Here are 5 artist in Hip-Hop who spent 2019 fighting for justice reform:
In April of this year, rap mogul Meek Mill alongside Jay-Z announced the launch of Reform Alliance, an organization focused on advocating on behalf of individuals serving harsh parole and probation sentences. Meek Mill himself, having witnessed the many ways in which parole and probation sentences can keep one entrapped in the system, was ready to demand stronger prison rehabilitation programs, updated probation policies, and an improved bail system and balanced sentencing structures. Since its launch, Reform has teamed up with many elected officials in Pennsylvania (Meek’s home state), and have been on a tireless journey fighting for Smart Probation & Parole Reform.
The late great prolific rapper, Nipsey Hussle has done more than just build businesses and a co-working space focused on STEM. Months before his passing, he partnered with Californians for Safety and Justice to launch a new campaign entitled “#TimeDone”, striving towards aiding Americans with past criminal convictions. While #TimeDone launched at the end of 2018, CSJ remembered Nipsey this year and his passion for justice by releasing exclusive footage of Nipsey speaking on why this campaign is so important to him. The organization promises to continue to move forward with #TimeDone by advocating for the passing of new laws that would assist California residents living with criminal records.
Never a stranger to activism, “The Corner” rapper Common continued fighting towards reform this year in major ways. While he launched the Hope and Redemption Tour in 2017, Common continued concert visits to correctional facilities throughout California. This tour consisted of meeting with inmates, and focused on encouraging inmates and supporting justice reform advocates. In September of this year, Common was featured on an episode of “Activate: The Global Citizen Movement” focusing on the issue of cash bail. In the episode, the rapper turned activist is shown bailing out a woman in Brooklyn, NY. Most recently, he shared that he “continues to work for criminal justice reform”... mentioning the “Represent Justice” campaign that he has partnered with.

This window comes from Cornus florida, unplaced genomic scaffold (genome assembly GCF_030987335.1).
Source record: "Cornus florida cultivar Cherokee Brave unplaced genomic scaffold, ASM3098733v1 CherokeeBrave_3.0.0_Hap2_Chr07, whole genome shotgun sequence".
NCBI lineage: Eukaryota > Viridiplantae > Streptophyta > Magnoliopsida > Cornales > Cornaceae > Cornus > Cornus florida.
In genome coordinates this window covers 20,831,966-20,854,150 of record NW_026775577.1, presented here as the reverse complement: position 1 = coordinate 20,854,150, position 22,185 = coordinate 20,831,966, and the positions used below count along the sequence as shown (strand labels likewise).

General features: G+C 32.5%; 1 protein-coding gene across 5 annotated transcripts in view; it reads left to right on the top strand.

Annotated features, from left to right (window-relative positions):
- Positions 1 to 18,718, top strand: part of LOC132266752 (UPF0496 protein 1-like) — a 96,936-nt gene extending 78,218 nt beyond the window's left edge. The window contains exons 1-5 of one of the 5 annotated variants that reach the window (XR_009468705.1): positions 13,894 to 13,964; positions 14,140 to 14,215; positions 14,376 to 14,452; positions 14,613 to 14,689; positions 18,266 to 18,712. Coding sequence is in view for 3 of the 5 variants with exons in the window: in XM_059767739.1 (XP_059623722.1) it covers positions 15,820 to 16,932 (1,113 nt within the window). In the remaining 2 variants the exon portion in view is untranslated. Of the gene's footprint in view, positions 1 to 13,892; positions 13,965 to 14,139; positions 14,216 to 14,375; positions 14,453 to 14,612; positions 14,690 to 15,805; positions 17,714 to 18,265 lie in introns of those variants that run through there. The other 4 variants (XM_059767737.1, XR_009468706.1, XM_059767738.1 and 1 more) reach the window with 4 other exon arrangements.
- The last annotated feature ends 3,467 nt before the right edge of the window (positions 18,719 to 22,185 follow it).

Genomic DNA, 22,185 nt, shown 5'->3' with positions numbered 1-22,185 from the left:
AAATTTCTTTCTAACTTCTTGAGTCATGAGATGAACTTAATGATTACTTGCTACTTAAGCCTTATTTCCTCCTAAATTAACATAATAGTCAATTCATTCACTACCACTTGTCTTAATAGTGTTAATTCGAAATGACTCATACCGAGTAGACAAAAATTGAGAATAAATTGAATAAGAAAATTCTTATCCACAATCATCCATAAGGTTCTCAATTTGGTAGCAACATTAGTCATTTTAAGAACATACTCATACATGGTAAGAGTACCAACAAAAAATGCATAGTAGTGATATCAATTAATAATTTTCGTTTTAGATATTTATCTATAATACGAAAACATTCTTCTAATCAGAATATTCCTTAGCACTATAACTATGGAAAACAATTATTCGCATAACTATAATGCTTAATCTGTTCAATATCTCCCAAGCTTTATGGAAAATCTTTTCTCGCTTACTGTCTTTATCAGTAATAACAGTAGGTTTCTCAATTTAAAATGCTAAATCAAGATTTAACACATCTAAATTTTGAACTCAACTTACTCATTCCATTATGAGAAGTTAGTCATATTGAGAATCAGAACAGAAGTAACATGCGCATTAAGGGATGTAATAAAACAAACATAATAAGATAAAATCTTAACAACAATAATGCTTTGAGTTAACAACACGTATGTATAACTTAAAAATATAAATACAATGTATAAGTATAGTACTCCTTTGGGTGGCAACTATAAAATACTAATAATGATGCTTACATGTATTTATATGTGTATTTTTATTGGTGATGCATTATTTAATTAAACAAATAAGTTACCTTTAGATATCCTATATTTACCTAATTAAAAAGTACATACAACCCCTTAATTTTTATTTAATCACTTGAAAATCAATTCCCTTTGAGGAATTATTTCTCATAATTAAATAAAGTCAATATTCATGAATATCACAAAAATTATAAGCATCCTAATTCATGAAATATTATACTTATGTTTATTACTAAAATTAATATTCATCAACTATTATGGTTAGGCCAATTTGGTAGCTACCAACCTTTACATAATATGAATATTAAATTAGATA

The expeditiously Atlanta native, rapper T.I. has continuously used his voice as he advocates for the unjust treatment of Blacks in America by law enforcement. This year he joined Atlanta’s city jail task force to assist with the way the Atlanta City Detention Center is utilized. Goals included: using the space for wellness, reducing recidivism rates, and supporting justice-involved citizens impacted by mass incarceration. In addition to this, T.I. joined Georgia Church in April to bail out nonviolent offenders. Collaborator Scrapp Deleon joined Tip as they raised close to $120,000 to bail out nonviolent offenders jailed throughout Georgia.
Launching his “Third Strike Coming Home” campaign this year, Pusha tapped living legend Lauryn Hill to introduce this movement with a single entitled “Coming Home”. This movement, inspired by the 3 Strikes Drug Law, is not the rapper’s first time advocating for those affected by the justice system. The G.O.O.D. Music artist shed light this year on the effects incarceration can have not only on a prisoner, but also for their loved ones. The Third Strike Coming Home campaign will raise funds to assist individuals who are serving life sentences receive legal support. It will also seek to assist the incarcerated with post-release reintegration efforts.
As a country we've continuously waited to hear realistic reform plans from presidential candidates each election. The work that these artist have done this year reveals that Hip Hop has grown impatient and has decided to take action. Many of the artist who are actively working towards reform, have had their own experience within the justice system and have witnessed first hand the injustices that exist. They've chosen not to ignore issues such as bail, probation, and recidivism. As we close out this year, may 2020 bring forth even more advocates within the Hip Hop community for justice reform.
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